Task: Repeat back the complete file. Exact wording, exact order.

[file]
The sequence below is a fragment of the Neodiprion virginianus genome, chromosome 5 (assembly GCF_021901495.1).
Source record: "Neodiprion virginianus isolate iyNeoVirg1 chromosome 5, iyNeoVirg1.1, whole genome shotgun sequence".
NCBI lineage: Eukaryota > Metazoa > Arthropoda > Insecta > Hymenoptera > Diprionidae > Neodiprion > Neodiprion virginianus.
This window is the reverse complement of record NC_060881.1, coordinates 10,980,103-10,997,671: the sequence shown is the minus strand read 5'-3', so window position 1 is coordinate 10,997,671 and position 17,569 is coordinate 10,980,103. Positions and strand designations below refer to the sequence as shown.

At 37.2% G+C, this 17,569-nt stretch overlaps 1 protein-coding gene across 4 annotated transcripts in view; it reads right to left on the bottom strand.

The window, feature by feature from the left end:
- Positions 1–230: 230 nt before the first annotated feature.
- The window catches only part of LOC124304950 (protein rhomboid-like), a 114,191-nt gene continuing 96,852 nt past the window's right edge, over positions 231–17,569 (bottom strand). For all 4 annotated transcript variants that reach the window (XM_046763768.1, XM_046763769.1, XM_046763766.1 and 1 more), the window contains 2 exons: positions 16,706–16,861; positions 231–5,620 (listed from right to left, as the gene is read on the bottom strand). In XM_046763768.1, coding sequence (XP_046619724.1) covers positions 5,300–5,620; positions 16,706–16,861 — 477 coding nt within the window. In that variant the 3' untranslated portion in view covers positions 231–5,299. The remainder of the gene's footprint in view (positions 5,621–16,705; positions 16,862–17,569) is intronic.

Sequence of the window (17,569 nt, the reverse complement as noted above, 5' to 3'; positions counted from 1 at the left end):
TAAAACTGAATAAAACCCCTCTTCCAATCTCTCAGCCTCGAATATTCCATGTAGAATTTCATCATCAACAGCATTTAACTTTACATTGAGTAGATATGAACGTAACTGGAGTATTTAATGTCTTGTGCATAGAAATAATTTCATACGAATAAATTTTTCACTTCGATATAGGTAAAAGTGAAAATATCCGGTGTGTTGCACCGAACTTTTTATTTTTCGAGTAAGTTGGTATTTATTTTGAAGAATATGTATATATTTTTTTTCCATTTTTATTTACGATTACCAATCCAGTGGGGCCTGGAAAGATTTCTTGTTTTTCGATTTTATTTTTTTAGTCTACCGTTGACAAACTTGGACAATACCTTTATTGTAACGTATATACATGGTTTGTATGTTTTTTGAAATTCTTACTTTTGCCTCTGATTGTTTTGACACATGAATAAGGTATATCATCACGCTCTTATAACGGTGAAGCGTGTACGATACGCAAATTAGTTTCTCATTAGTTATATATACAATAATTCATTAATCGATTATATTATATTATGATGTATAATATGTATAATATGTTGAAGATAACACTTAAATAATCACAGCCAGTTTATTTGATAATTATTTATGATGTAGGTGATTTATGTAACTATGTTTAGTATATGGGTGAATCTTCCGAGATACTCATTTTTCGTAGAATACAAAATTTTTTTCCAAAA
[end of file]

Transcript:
The sequence below is a fragment of the Neodiprion virginianus genome, chromosome 5 (assembly GCF_021901495.1).
Source record: "Neodiprion virginianus isolate iyNeoVirg1 chromosome 5, iyNeoVirg1.1, whole genome shotgun sequence".
NCBI lineage: Eukaryota > Metazoa > Arthropoda > Insecta > Hymenoptera > Diprionidae > Neodiprion > Neodiprion virginianus.
This window is the reverse complement of record NC_060881.1, coordinates 10,980,103-10,997,671: the sequence shown is the minus strand read 5'-3', so window position 1 is coordinate 10,997,671 and position 17,569 is coordinate 10,980,103. Positions and strand designations below refer to the sequence as shown.

At 37.2% G+C, this 17,569-nt stretch overlaps 1 protein-coding gene across 4 annotated transcripts in view; it reads right to left on the bottom strand.

The window, feature by feature from the left end:
- Positions 1–230: 230 nt before the first annotated feature.
- The window catches only part of LOC124304950 (protein rhomboid-like), a 114,191-nt gene continuing 96,852 nt past the window's right edge, over positions 231–17,569 (bottom strand). For all 4 annotated transcript variants that reach the window (XM_046763768.1, XM_046763769.1, XM_046763766.1 and 1 more), the window contains 2 exons: positions 16,706–16,861; positions 231–5,620 (listed from right to left, as the gene is read on the bottom strand). In XM_046763768.1, coding sequence (XP_046619724.1) covers positions 5,300–5,620; positions 16,706–16,861 — 477 coding nt within the window. In that variant the 3' untranslated portion in view covers positions 231–5,299. The remainder of the gene's footprint in view (positions 5,621–16,705; positions 16,862–17,569) is intronic.

Sequence of the window (17,569 nt, the reverse complement as noted above, 5' to 3'; positions counted from 1 at the left end):
TAAAACTGAATAAAACCCCTCTTCCAATCTCTCAGCCTCGAATATTCCATGTAGAATTTCATCATCAACAGCATTTAACTTTACATTGAGTAGATATGAACGTAACTGGAGTATTTAATGTCTTGTGCATAGAAATAATTTCATACGAATAAATTTTTCACTTCGATATAGGTAAAAGTGAAAATATCCGGTGTGTTGCACCGAACTTTTTATTTTTCGAGTAAGTTGGTATTTATTTTGAAGAATATGTATATATTTTTTTTCCATTTTTATTTACGATTACCAATCCAGTGGGGCCTGGAAAGATTTCTTGTTTTTCGATTTTATTTTTTTAGTCTACCGTTGACAAACTTGGACAATACCTTTATTGTAACGTATATACATGGTTTGTATGTTTTTTGAAATTCTTACTTTTGCCTCTGATTGTTTTGACACATGAATAAGGTATATCATCACGCTCTTATAACGGTGAAGCGTGTACGATACGCAAATTAGTTTCTCATTAGTTATATATACAATAATTCATTAATCGATTATATTATATTATGATGTATAATATGTATAATATGTTGAAGATAACACTTAAATAATCACAGCCAGTTTATTTGATAATTATTTATGATGTAGGTGATTTATGTAACTATGTTTAGTATATGGGTGAATCTTCCGAGATACTCATTTTTCGTAGAATACAAAATTTTTTTCCAAAA